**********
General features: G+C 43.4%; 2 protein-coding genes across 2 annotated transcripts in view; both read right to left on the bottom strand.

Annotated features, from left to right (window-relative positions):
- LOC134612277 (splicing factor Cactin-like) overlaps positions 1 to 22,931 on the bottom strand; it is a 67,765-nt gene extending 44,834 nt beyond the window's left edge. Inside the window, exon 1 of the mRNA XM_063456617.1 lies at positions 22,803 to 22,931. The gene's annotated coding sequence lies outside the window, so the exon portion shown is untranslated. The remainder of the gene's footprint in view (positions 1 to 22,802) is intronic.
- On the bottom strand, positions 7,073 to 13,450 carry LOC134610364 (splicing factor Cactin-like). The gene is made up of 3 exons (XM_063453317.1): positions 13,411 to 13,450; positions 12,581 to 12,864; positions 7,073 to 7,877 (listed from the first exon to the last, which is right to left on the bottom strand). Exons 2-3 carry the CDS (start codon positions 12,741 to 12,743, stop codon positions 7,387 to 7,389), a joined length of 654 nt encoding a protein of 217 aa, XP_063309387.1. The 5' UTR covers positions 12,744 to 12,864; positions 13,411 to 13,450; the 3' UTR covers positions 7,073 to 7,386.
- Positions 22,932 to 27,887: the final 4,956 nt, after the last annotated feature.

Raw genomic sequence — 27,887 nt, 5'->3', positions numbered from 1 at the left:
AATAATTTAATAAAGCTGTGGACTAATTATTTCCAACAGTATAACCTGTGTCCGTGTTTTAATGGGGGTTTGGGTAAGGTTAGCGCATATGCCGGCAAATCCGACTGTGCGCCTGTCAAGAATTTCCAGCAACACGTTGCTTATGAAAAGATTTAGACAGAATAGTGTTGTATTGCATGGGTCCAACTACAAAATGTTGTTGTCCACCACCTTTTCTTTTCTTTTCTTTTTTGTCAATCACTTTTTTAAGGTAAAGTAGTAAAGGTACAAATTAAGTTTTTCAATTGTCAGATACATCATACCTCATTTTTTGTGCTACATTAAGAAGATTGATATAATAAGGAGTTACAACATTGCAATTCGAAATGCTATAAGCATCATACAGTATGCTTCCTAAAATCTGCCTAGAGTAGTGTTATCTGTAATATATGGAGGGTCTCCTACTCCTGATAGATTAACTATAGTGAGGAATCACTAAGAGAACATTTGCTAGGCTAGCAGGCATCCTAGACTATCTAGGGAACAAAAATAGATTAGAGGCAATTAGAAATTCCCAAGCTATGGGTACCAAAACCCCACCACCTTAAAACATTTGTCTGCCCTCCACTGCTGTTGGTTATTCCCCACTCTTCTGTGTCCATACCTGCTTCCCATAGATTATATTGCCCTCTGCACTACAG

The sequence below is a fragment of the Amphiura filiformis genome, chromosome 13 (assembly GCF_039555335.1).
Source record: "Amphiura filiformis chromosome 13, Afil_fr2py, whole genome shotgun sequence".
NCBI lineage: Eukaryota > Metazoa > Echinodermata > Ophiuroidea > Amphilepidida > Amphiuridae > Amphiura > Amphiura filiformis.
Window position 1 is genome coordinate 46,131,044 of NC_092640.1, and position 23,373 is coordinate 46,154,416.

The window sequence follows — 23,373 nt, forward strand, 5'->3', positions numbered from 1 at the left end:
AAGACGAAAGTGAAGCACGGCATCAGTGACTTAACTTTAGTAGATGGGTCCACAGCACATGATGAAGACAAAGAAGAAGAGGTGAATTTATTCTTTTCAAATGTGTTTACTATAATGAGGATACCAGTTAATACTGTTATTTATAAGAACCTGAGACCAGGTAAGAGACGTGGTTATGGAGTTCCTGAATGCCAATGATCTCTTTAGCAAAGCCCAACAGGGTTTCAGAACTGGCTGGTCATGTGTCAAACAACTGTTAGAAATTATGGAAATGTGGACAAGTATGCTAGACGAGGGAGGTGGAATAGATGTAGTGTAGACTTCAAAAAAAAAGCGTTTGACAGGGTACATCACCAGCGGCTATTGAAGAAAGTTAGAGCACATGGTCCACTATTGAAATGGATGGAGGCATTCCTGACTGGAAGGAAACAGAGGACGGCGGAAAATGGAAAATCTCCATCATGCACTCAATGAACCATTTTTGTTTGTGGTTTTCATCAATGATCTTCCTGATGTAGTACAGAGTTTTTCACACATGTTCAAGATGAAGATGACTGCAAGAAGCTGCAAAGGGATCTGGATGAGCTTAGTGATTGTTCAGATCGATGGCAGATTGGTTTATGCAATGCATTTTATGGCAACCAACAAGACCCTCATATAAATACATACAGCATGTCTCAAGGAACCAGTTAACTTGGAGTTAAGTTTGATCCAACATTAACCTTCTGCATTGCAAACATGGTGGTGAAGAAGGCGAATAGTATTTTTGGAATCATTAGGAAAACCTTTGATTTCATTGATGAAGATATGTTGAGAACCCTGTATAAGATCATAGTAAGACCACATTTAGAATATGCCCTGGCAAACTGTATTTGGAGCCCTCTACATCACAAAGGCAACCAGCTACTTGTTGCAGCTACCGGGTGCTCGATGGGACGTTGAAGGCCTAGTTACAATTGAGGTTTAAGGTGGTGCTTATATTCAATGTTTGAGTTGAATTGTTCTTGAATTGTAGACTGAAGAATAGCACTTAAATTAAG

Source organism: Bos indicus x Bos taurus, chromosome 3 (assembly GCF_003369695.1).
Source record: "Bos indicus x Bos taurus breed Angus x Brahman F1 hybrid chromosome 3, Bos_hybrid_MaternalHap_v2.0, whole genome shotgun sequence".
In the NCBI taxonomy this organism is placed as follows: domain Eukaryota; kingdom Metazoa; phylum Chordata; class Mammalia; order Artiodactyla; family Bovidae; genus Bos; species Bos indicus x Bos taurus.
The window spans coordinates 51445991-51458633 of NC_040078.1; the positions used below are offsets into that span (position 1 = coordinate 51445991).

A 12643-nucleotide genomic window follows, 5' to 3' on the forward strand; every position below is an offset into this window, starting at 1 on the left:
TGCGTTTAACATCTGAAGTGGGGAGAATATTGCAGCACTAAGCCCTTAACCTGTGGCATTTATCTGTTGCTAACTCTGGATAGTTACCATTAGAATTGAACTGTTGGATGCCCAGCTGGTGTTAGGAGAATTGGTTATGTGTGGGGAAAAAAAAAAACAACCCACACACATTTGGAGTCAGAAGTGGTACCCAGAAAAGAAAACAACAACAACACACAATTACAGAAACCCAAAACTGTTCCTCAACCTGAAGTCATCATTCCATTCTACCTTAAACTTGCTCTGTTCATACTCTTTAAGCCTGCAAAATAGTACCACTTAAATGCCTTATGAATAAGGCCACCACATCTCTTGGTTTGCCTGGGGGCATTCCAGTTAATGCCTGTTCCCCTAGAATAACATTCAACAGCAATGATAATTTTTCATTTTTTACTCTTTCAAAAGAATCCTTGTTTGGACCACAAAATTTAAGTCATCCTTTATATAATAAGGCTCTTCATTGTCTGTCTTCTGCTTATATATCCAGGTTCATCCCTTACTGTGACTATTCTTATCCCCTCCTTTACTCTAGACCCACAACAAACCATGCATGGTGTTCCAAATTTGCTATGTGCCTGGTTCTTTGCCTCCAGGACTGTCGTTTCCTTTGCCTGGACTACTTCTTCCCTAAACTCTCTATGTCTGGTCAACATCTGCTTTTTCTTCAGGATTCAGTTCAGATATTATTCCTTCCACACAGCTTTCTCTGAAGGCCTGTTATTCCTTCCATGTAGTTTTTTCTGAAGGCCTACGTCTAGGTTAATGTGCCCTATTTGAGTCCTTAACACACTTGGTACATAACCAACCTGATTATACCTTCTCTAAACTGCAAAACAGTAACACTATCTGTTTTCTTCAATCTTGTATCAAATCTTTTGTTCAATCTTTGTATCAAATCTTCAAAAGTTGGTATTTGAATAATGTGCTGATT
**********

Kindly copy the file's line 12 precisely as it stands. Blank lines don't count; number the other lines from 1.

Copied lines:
The window sequence follows — 23,373 nt, forward strand, 5'->3', positions numbered from 1 at the left end: